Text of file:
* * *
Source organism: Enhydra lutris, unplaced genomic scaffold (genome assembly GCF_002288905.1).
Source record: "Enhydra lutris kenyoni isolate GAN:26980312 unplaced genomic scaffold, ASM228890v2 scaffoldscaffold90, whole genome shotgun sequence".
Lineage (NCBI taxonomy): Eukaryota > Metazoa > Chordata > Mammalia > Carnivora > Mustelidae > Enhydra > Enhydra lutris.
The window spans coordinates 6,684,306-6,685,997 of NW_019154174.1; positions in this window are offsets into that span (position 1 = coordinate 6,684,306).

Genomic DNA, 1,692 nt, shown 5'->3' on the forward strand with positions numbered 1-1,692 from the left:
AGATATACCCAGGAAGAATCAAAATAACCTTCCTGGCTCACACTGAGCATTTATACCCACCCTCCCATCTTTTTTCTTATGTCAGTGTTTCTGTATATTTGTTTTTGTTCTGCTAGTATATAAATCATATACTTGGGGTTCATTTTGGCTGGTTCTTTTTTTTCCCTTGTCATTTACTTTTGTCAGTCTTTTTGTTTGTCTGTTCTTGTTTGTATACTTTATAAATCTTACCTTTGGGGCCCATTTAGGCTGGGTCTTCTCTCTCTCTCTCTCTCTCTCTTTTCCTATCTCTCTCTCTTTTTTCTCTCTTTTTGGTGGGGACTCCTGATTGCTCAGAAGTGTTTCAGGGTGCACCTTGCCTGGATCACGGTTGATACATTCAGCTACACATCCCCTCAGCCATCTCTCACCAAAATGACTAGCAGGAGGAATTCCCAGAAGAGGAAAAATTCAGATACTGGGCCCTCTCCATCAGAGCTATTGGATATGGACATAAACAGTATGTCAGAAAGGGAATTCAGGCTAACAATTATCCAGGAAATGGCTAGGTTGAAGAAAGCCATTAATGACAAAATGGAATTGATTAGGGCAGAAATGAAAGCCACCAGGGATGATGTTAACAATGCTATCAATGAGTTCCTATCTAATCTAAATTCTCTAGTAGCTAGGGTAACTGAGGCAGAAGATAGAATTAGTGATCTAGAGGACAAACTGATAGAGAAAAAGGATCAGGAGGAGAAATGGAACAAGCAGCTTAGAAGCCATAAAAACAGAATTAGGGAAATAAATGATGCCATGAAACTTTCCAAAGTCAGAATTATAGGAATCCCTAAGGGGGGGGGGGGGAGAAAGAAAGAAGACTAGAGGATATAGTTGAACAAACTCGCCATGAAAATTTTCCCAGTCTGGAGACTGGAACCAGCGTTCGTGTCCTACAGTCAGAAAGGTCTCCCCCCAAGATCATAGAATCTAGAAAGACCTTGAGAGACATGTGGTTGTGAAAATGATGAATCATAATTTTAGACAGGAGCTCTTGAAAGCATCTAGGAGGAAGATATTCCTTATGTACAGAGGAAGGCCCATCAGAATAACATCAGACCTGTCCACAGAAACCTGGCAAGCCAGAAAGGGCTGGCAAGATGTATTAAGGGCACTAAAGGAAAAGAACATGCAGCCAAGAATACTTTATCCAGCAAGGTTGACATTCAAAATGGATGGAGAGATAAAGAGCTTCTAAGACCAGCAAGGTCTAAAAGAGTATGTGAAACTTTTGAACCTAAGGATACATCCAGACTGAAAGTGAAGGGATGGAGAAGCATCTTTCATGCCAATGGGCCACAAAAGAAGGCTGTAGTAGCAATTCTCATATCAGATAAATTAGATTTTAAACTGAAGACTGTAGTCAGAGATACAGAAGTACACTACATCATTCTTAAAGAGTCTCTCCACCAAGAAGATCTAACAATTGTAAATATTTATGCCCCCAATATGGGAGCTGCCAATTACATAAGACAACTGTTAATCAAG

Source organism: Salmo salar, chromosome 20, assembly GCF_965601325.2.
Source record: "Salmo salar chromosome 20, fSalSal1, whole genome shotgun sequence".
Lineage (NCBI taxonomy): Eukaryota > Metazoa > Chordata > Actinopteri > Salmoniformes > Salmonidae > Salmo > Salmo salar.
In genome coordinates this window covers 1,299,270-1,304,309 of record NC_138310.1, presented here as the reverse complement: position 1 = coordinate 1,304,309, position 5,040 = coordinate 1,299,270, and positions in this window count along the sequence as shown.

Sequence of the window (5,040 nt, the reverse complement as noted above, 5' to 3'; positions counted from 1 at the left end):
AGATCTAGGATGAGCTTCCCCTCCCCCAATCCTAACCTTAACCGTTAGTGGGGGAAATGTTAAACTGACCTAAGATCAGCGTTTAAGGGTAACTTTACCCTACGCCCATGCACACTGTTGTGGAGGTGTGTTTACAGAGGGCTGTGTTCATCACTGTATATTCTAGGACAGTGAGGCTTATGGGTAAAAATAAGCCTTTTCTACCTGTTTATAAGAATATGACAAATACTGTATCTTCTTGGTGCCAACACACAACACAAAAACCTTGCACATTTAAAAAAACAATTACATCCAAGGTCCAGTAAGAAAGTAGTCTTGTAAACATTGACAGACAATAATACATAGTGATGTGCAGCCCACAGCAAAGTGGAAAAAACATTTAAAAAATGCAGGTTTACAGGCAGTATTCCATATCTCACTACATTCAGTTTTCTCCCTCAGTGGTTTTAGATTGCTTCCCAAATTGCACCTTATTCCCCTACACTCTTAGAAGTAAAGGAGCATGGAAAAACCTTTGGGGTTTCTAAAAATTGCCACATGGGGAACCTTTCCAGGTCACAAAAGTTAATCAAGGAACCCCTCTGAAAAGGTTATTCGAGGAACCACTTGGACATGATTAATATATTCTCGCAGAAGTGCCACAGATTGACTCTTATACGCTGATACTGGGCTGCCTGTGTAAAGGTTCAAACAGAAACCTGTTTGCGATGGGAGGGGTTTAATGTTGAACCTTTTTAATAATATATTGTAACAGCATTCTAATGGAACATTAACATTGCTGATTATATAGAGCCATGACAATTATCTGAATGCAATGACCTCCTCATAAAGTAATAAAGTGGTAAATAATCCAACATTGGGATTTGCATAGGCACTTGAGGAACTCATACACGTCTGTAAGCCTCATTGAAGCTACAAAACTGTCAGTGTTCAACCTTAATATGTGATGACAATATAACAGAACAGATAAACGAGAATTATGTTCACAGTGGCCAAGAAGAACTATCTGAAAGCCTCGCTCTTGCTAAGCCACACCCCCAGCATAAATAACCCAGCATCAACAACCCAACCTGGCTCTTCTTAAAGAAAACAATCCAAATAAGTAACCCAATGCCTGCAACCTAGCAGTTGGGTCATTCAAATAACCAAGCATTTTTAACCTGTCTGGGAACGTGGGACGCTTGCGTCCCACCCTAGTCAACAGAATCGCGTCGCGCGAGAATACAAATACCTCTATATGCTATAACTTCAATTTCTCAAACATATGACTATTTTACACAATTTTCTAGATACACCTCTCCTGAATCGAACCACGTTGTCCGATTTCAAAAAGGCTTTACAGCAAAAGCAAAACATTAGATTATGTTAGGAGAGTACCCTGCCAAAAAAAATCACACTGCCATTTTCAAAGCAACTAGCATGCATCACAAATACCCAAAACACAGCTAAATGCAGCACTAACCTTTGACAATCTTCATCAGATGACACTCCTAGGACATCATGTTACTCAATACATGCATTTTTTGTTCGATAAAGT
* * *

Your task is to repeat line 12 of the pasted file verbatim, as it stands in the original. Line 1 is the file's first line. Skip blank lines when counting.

AGATCTAGGATGAGCTTCCCCTCCCCCAATCCTAACCTTAACCGTTAGTGGGGGAAATGTTAAACTGACCTAAGATCAGCGTTTAAGGGTAACTTTACCCTACGCCCATGCACACTGTTGTGGAGGTGTGTTTACAGAGGGCTGTGTTCATCACTGTATATTCTAGGACAGTGAGGCTTATGGGTAAAAATAAGCCTTTTCTACCTGTTTATAAGAATATGACAAATACTGTATCTTCTTGGTGCCAACACACAACACAAAAACCTTGCACATTTAAAAAAACAATTACATCCAAGGTCCAGTAAGAAAGTAGTCTTGTAAACATTGACAGACAATAATACATAGTGATGTGCAGCCCACAGCAAAGTGGAAAAAACATTTAAAAAATGCAGGTTTACAGGCAGTATTCCATATCTCACTACATTCAGTTTTCTCCCTCAGTGGTTTTAGATTGCTTCCCAAATTGCACCTTATTCCCCTACACTCTTAGAAGTAAAGGAGCATGGAAAAACCTTTGGGGTTTCTAAAAATTGCCACATGGGGAACCTTTCCAGGTCACAAAAGTTAATCAAGGAACCCCTCTGAAAAGGTTATTCGAGGAACCACTTGGACATGATTAATATATTCTCGCAGAAGTGCCACAGATTGACTCTTATACGCTGATACTGGGCTGCCTGTGTAAAGGTTCAAACAGAAACCTGTTTGCGATGGGAGGGGTTTAATGTTGAACCTTTTTAATAATATATTGTAACAGCATTCTAATGGAACATTAACATTGCTGATTATATAGAGCCATGACAATTATCTGAATGCAATGACCTCCTCATAAAGTAATAAAGTGGTAAATAATCCAACATTGGGATTTGCATAGGCACTTGAGGAACTCATACACGTCTGTAAGCCTCATTGAAGCTACAAAACTGTCAGTGTTCAACCTTAATATGTGATGACAATATAACAGAACAGATAAACGAGAATTATGTTCACAGTGGCCAAGAAGAACTATCTGAAAGCCTCGCTCTTGCTAAGCCACACCCCCAGCATAAATAACCCAGCATCAACAACCCAACCTGGCTCTTCTTAAAGAAAACAATCCAAATAAGTAACCCAATGCCTGCAACCTAGCAGTTGGGTCATTCAAATAACCAAGCATTTTTAACCTGTCTGGGAACGTGGGACGCTTGCGTCCCACCCTAGTCAACAGAATCGCGTCGCGCGAGAATACAAATACCTCTATATGCTATAACTTCAATTTCTCAAACATATGACTATTTTACACAATTTTCTAGATACACCTCTCCTGAATCGAACCACGTTGTCCGATTTCAAAAAGGCTTTACAGCAAAAGCAAAACATTAGATTATGTTAGGAGAGTACCCTGCCAAAAAAAATCACACTGCCATTTTCAAAGCAACTAGCATGCATCACAAATACCCAAAACACAGCTAAATGCAGCACTAACCTTTGACAATCTTCATCAGATGACACTCCTAGGACATCATGTTACTCAATACATGCATTTTTTGTTCGATAAAGT